4 star rating
\"4.5 stars\" Overall From Halter to Altar by Cathy Marie Hake - From Halter to Altar was a charming, sweet romance that was a great start to this quartet of interconnected inspirational novellas. It gives us an introduction to the four Craig sisters, each of whom will get her HEA in one of the stories. IMO, Cathy Marie Hake did a great job of setting up the overall story arc and acquainting the reader with each of the sisters and the circumstances that brought them west to the little frontier town of Lickwind. As it happens, their brother-in-law who was eager to be rid of them, misread an order for bridles and thought he could make a fortune by sending them as mail-order brides. They disembark from the train to find they're not what the hero was expecting at all, but thankfully for them, he and his brother are two of the few gentlemen in this tiny, one-horse town. Feeling responsible for them, the brothers take the four sisters to their ranch for safe-keeping until other arrangements can be made. This first novella primarily belongs to the oldest sister, Matty, and James, the man who placed the order for the bridles. Matty has a take-charge attitude without being the least bit annoying. She sees herself as responsible for her sisters and takes their situation in stride. Some might see it as life handing them lemons, but considering how poorly their brother-in-law treated them, she sees it as a potential blessing in disguise. Along with her sisters, she comes up with a plan to stay put in Lickwind and move into town, where they'll set up shop to earn their keep, while hopefully entertaining suitors and eventually finding husbands, as there seems to be no shortage of eligible men in the area. In the meantime, they take extremely good care of their hosts. It doesn't take long before Matty finds herself falling for James, but he keeps insisting that the rugged frontier is no place for genteel ladies like her and her sisters. He doesn't want them to go back to their brother-in-law any more than they do, but he still insists on sending them someplace safe as soon as it can be arranged. In the meantime, it's hilarious how he keeps fending off all the men who come calling, while stubbornly refusing to acknowledge how jealous he feels, particularly when one pays special attention to Matty. I really like how protective James is, not only of Matty, but also of her sisters. He really looks out for all of them and treats them with kindness and respect. The author does a nice job of conveying the burgeoning feelings between James and Matty and making me feel the connection there. It might have been nice if they'd had a little more alone time, but I still believed in their growing love for one another. Another thing I really liked is that Ms. Hake painted a good portrait of each of Matty's sisters. They all have their own individual personalities that shine through and make me very eager to read each of their stories. I just hope the other three authors do them justice and are equally good at weaving them all into the remaining stories. I also thoroughly enjoyed the humor this author seems so deft at creating. I was smiling and chuckling many times throughout reading it. The animals, Ramon and Rhubarb, added another humorous touch, as well as showing the character's big hearts. I very much hope they turn up again in the other stories too. One last thing I really appreciated was that the faith message was very gentle and woven appropriately into the story, so that I never felt like I was being beaten over the head with it. This is just the way I like my inspirational romances and wish they all were written this way. From Halter to Altar was my first read by Cathy Marie Hake, but it has certainly left me interested in trying more of her work at some point. From Halter to Altar was originally published in the anthology A Bride for a Bit, along with its three companion novellas and was later reprinted in a larger anthology titled The Bartered Bride Collection. Star Rating: ****1/2; Sensuality Rating: 1 From Carriage to Marriage by Janelle Burnham Schneider – Luke and Corrine were my favorite secondary characters in From Halter to Altar, the first story in this anthology, so I was really looking forward to reading about their romance. While From Carriage to Marriage was a good story, I didn't like it quite as well as the first one. In many ways, I felt like Luke and Corrie's personalities showed through a little more fully in From Halter to Altar than they did in their own story. In this one, both they and the entire story just seemed more subdued. Corrie is the only one of the Craig sisters who had been previously married. Her husband was a fisherman who was swept off his boat and drowned in a storm, leaving her pregnant and alone. She is also perceived as the most fragile of the sisters, and only came west with them because she couldn't bear to be separated from them. She's still grieving the loss of her husband, so she's not really looking at Luke in a romantic way for much of the story. Luke shares the duties of running the Rough C's ranch with his older brother, James. He's a real sweetheart who's had eyes for no one but Corrie since she stepped off the train. He wants to officially court her, but knows that she needs some space to heal from her loss. As a frontier story of a woman in Corrie's circumstances, I thought From Carriage to Marriage was well-written and worked quite well, which is why I still gave it four stars. Where I had an issue though, is that this novella is supposed to be a romance, but nothing of a romantic nature happens until 2/3 of the way into the story. This is only a seventy-five page novella to begin with, so leaving the love and romance until the last twenty-five pages didn't really work well for me. Up to that point, it's primarily about Corrie trying to find a measure of independence and a way to earn a living, believing that she'll soon be raising her baby on her own. It's also about the trials and travails of her pregnancy. During that time, we can see that Luke loves her from afar, but he keeps his feelings to himself. The two of them live in the same house and are friendly with one another, but it doesn't go much beyond that. Then they're separated for nearly a month when Corrie goes into preterm labor and must be on strict bed rest. Her sisters deem it improper for Luke to visit her room and will barely even talk to him about her condition. Even when they finally relent and allow him to see her, it's all done with the utmost propriety that doesn't allow for much beyond simple conversation. Their times together are so short and written with so little detail that it was hard to feel a satisfying and convincing connection building between them, especially on Corrie's side. All the way up until the final pages, she's still grieving over her husband and planning to leave the ranch to move into town to continue her bakery business. It's not until Luke indirectly declares his love while talking to her babies in her presence that she has a miraculous eleventh hour turnaround and decides to give him a chance. They don't ever say, “I love you” directly to one another, nor is there even a simple kiss to seal the deal. I'm totally OK with clean romances and I freely admit that maybe I've become too accustomed to historical romances in which the characters often push the boundaries of propriety a bit, but I felt like this one took the chasteness a little too far. Aside from feeling some disappointment with the development of the romantic relationship, From Carriage to Marriage was still a good story. Luke and Corrie were both very likable characters and I enjoyed seeing more of Corrie's sisters and Luke's brother, James. James and Matty are still playing the happy newlyweds. I was a little sad that the animals didn't play as much of a role in this story, and that this one wasn't as light and humorous as the first one. I'm sure that's the result of two different authors who have completely different visions and writing styles. The faith message in this one was a little more overt than in the last one, but still tolerable to me and not what I would call preachy. It was, however, a bit too magical for my taste, with the frustrating “if you pray and read your Bible enough, everything will be OK” message being used as a standard admonishment. In my personal experience this hasn't really proven true, but I could live with it since it wasn't being spouted every other page. So overall, I'd say I generally enjoyed From Carriage to Marriage, and now I'm looking forward to seeing what's in store for the other two sisters. Star Rating: ****; Sensuality Rating: 0 From Pride to Bride by JoAnn A. Grote - From Pride to Bride is the story of the third Craig sister, Bess. She and their youngest sister Bertie move into town and open a restaurant of sorts, selling food and baked goods to the men of the town. Bess also stirs things up by offering to teach the soiled doves in town how to read and write. Her efforts attract the attention of Gideon, the local saloon owner, who just can't seem to get her off his mind or out of his heart. While the title suggests that Bess was prideful, she doesn't really show it much, which was a huge blessing. Yes, she's a bit taken aback when one of the dance hall girls wants to join the church service, but she gets over it very quickly. From then on out, she's totally non-judgmental, treating the girls with kindness and respect. She extends that same attitude toward Gideon, the saloon owner who has caught her eye. Even though she admits that before moving to Lickwind, she might have thought differently about people like these, she realizes that they each have a story and shouldn't be looked down upon for simply trying to make a living. Bess is everything a Christian should be to my way of thinking, actually allowing the love of Christ to shine through her into the community and committing herself to doing good works. I love Bess's spunk and spirit. She's unfortunately earned the nickname “Bossy Bess,” and while she certainly does stand up for herself, she's never annoying. As a secondary character in the first two novellas, I wasn't quite sure if I would like her as well as her sisters, Matty and Corrie, but she's now become my favorite heroine so far. Gideon was an awesome hero too. Despite his questionable business dealings, he has a heart of gold. He's attracted to Bess from the moment she comes marching into his saloon, all but demanding he allow them to hold a church service there. He tries to brush it off, not understanding why he'd be drawn to such a seemingly prim, proper young woman, but to his own mystification, he finds himself offering to rent Bess and her sister the brand new house he'd built for himself and was very much looking forward to moving into. From there it only balloons as he builds outbuildings for their animals and looks after their needs. I love how protective Gideon is of the sisters, especially Bess, and best of all, how he stands up for Bess against most of the other men in town when they start criticizing her teaching of the soiled doves. He even treats these ladies of questionable morals with respect. Gideon may have been angry with God over the loss of his family, but God's light shining through Bess gave him a new lease on life. I absolutely loved this story, and it's my favorite so far in this anthology. From Pride to Bride is everything an inspirational romance should be IMHO. The faith message is gentle, inviting, and encouraging. I can't help thinking that if more Christians behaved like Bess, instead of being judgmental, the world would be a much more beautiful place. Another thing that often frustrates me about inspirational romances is that they're so chaste, I often can't feel the connection. Physical attraction is a normal, natural part of building a relationship, but one that is often forgotten in the inspirational genre. Not so here. In a moment of elation, Gideon picks Bess up and swings her around. Afterward, they often think about how that felt. Ms. Grote makes good use of body language and touch (although certainly nothing improper) to express this couple growing feelings for one another. The only thing I found slightly disappointing was the lack of a kiss at the end. Since the author didn't seem to shy away from the physical aspect of a relationship, I'm not sure why she left this out. It's the only thing that could have made the story ever so slightly better. Well, that and if it were a bit longer.:-) Otherwise, From Pride to Bride was perfect for me in every way. It was my first read by JoAnn Grote, but it definitely won't be my last. If only more inspirational romances were written like this, I'd definitely be reading more of the genre. Star Rating: *****; Sensuality Rating: 0.5 From Alarming to Charming by Pamela Kaye Tracy - From Alarming to Charming is the fourth and final novella in this anthology. It tells the story of Bertie, the youngest Craig sister, who becomes interested in Thomas, a guy who seems to be a newcomer to town but who she quickly learns has a past in the area. Soon that past comes back to haunt him, as someone in town makes it clear that they don't want him there by destroying his property, while an anonymous benefactor makes deposits to his bank account, leaving him with two mysteries to solve. Bertie hates being the youngest in the family, because she feels like her sisters have always treated her differently. Where her sisters behaved like proper ladies, Bertie has always been a tomboy. She'd much prefer to be out riding horses and building things than inside baking and sewing. When Thomas comes to town and catches Bertie's eye, she realizes she needs to start being more ladylike if she has any hope of attracting his attention. Bertie does a lot of growing up in this story. She goes from still seeming like a carefree teenage girl to a more refined young lady, but she doesn't lose her sense of adventure in the process. I also liked that much like Bess, she's a woman who isn't afraid to stand up for what's right, defending her decision to allow a Chinese girl, the daughter of Thomas' servant, to attend school after she takes over teaching duties from Bess. Unfortunately, she still had to bow to the town's wishes, but she generously continued to teach the girl by tutoring her on weekends. Thomas left Lickwind years ago under the dark cloud of his father being accused of cattle rustling. He didn't expect the town to welcome him back with open arms when he returned, but mysterious things, both good and bad, start happening that make him wonder what's going on. On top of that he can't seem to stop thinking about the little tomboy who turned into a pretty lady. Thomas doesn't really have any designs on marriage. He just wants to get his new ranch up and running properly, but Bertie starts to change his mind on the idea of having a woman around. From Alarming to Charming got off to a really good start, drawing me in almost immediately. It had a somewhat lighthearted quality to it, like a couple of the other stories in the series, but also a touch of mystery surrounding the things that are happening to Thomas. I liked the early progression of Thomas and Bertie's relationship. It seemed natural, as they spend some time around each other and begin to think of one another often. I also liked that Ms. Tracy gives the reader a slight touch of physical attraction between them. The issue I had, though, with the romance is that things are just beginning to get interesting between Thomas and Bertie, when the story veers back to the mystery plot. After that nothing more happens on the romance front except the author telling that they did indeed get married – no touching, no kissing, no nothing. This was kind of disappointing and pretty much the same issue I had with the second novella, too much outside plot and not enough romance, especially for such a short story. Otherwise, From Alarming to Charming was still an enjoyable read, when taken as a frontier story. The writing was solid and it was a fairly entertaining read. The faith message was pretty much on par with the second novella as well, a bit more overt than the other two, but still not what I would call preachy. Overall, I liked both the characters and the story, so I would count it as a pretty good novella. This was my first read by Pamela Kaye Tracy, but it has left me open to trying more of her work. Star Rating: ****; Sensuality Rating: 0 Review provided by The Hope Chest Reviews (http://www.thcreviews.com)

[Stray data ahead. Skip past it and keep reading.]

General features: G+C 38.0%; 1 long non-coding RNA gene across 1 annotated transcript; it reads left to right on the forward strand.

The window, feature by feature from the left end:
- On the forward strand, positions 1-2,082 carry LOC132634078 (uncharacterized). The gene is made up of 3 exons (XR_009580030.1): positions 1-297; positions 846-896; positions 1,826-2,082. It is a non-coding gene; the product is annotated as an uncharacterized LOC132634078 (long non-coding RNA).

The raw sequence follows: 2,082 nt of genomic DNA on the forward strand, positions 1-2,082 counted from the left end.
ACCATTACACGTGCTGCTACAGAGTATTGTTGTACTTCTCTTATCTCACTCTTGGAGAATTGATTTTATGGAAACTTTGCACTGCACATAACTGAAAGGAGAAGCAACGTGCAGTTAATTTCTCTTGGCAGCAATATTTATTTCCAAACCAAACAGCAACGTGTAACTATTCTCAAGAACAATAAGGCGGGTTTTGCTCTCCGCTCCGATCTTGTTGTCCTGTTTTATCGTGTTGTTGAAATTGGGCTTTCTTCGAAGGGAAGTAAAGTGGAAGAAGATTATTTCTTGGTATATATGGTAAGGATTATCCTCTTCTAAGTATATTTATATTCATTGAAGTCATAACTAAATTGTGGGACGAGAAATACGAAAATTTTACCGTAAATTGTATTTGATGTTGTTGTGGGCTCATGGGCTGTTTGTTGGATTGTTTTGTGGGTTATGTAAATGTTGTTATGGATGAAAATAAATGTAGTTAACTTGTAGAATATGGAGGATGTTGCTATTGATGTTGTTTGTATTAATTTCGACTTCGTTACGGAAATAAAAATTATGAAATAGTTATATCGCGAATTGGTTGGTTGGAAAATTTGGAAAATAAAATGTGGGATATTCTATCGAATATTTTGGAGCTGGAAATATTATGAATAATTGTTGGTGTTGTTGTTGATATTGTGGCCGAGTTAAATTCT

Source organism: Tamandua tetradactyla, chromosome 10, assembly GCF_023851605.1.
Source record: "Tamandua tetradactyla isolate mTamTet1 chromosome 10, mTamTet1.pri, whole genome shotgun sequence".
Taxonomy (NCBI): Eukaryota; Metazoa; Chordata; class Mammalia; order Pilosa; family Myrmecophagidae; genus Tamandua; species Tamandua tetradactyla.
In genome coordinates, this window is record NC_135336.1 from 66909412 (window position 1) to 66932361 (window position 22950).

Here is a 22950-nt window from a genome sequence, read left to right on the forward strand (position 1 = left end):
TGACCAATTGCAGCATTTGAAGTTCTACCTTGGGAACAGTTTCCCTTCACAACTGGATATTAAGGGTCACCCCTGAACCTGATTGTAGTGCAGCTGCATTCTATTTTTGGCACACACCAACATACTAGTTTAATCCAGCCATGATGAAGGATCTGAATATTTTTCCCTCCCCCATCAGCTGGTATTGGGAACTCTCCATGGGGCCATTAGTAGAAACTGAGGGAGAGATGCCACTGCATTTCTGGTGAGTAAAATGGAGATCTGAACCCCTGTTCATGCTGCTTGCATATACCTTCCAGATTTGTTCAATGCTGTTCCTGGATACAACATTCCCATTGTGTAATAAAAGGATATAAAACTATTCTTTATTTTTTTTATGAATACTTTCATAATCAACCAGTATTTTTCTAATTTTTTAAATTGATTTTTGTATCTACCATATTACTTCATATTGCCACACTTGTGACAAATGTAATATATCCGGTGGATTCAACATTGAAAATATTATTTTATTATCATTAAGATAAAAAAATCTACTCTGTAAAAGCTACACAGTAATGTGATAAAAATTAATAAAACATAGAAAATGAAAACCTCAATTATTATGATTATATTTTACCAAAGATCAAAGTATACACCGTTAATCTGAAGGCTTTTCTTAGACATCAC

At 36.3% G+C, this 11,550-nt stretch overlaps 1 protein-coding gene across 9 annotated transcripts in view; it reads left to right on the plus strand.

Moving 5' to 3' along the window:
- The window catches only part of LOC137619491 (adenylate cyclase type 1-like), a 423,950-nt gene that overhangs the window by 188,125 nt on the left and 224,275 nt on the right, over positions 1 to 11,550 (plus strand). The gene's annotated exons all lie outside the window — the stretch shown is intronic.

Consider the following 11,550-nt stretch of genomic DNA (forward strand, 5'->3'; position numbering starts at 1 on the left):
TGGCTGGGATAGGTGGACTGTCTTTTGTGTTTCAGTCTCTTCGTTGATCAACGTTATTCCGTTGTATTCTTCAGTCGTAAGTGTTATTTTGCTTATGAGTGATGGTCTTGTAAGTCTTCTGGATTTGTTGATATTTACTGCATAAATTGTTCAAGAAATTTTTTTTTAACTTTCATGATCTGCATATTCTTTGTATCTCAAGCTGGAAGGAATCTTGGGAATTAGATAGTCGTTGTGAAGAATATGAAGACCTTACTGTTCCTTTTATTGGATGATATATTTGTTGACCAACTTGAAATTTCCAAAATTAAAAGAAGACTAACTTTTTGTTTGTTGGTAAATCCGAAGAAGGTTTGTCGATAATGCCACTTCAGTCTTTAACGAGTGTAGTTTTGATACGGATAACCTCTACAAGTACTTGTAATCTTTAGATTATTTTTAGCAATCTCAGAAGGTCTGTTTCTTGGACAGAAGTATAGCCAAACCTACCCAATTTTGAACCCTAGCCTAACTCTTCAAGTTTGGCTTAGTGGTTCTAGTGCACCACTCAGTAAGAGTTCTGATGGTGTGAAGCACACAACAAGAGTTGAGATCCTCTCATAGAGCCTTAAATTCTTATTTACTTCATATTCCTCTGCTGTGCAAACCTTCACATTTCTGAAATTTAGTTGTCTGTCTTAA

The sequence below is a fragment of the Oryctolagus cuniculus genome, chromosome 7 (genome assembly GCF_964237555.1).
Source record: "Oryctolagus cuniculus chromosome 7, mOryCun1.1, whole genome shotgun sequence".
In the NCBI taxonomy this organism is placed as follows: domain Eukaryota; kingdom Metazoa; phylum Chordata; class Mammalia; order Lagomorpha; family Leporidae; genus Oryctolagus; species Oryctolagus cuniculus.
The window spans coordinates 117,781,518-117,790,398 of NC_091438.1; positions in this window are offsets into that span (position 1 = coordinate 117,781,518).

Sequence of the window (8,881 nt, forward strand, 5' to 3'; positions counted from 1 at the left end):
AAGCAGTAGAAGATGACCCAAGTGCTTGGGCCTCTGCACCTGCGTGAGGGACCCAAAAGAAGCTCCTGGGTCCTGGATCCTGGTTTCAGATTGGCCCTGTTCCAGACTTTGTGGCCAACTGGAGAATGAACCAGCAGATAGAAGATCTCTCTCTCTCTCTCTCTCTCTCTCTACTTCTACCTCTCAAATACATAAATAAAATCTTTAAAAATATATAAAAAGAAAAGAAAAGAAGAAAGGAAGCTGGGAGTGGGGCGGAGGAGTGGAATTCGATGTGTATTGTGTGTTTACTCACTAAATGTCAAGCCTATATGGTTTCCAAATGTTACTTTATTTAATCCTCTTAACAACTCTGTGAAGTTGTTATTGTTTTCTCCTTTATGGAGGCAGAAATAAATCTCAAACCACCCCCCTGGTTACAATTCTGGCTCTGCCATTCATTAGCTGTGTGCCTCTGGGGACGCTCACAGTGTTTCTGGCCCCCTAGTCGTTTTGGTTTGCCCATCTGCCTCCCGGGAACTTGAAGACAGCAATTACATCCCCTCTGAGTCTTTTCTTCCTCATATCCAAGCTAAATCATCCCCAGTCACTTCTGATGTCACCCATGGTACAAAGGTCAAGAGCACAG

Violence-None that I recall.
Sexual- First story contains a chaste kiss. The third story contains a bit of physical attraction and a couple of innocent touches. The other two have nothing at all.
Drug & Alcohol - The hero of the third story is the owner of the local saloon. The town doctor is also revealed to be the town drunk, but no actual drinking takes place that I can recall.